Should you stay or should you go? The same dilemma applies to love as it does in fishing. Getting skunked on the water is no fun. No one likes to spend a day on the water with nothing to show for it, but sooner or later, it happens to even the best of us.

It can be hard to tear yourself away from your favorite spot, even when it’s not producing, but there are a few factors to consider when it comes time to make that decision.

When to Stay

Try to recall what the conditions were like the last time you were fishing your spot and if they’re the same, it’s a good idea to stick around a little longer. I’d also stick around if there are baitfish present, if any gamefish like bass or pike are feeding nearby, or if you’re getting nibbles and bites now and then, even without full-on hook-ups.

Also, since most anglers start with quick baits that seek out fish—spinnerbaits and crankbaits—it’s smart to stay put until you’ve had time to work the area with slower finesse baits, like a jig or a Texas-rigged worm. Finally, if you know there’s a big fish in the area, or if you’re fishing a tournament and need a solid fish, it might be worth it to go over the spot one more time with a fine-tooth comb, or, bait.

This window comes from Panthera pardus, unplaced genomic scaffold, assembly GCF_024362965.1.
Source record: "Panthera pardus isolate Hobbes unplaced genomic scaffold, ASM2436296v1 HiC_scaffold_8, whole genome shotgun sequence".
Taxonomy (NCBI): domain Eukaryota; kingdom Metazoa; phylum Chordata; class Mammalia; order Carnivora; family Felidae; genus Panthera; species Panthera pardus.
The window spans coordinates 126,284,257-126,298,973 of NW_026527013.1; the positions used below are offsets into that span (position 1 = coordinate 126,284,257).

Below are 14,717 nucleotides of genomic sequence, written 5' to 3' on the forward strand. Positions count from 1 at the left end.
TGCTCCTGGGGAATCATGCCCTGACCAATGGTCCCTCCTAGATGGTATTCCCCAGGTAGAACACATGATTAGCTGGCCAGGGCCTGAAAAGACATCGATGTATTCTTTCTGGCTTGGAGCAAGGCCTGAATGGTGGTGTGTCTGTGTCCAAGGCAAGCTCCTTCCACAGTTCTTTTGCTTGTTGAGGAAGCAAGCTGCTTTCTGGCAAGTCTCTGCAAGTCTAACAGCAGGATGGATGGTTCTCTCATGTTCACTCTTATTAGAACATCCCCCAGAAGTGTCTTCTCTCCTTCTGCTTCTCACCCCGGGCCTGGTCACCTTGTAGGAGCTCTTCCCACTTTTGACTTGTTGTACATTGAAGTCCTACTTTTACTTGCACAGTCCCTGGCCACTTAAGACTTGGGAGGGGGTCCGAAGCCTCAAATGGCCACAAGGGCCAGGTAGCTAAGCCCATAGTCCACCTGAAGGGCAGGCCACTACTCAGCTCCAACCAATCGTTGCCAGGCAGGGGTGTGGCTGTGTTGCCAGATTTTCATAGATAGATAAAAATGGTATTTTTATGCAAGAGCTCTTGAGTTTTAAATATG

When to Leave

Of course, while there are reasons to stay on a spot, there are also perfectly good reasons to move on. For instance, if conditions have changed dramatically from when you first found the spot, fish behavior may have done the same, leading to little or no activity. In these cases, it’s time to leave. While the presence of bait and gamefish is a sign to stick around, their absence is also a clear sign that it’s time to leave. If you’ve thrown every lure in your tackle box with no success, then there’s nothing wrong with calling it a day. Finally—and this is sort of a no-brainer—but if you’re using a fish finder and it’s not marking any fish, obviously you should move along.

There’s a fine line between spending too much time on one unproductive spot and catching zero fish on a given day, though, and that line involves knowing when to stay and when to move on. Keep these helpful tips in mind the next time you’re having a less than productive day on the water; they might mean the difference between a fish dinner and a stop at McDonald’s.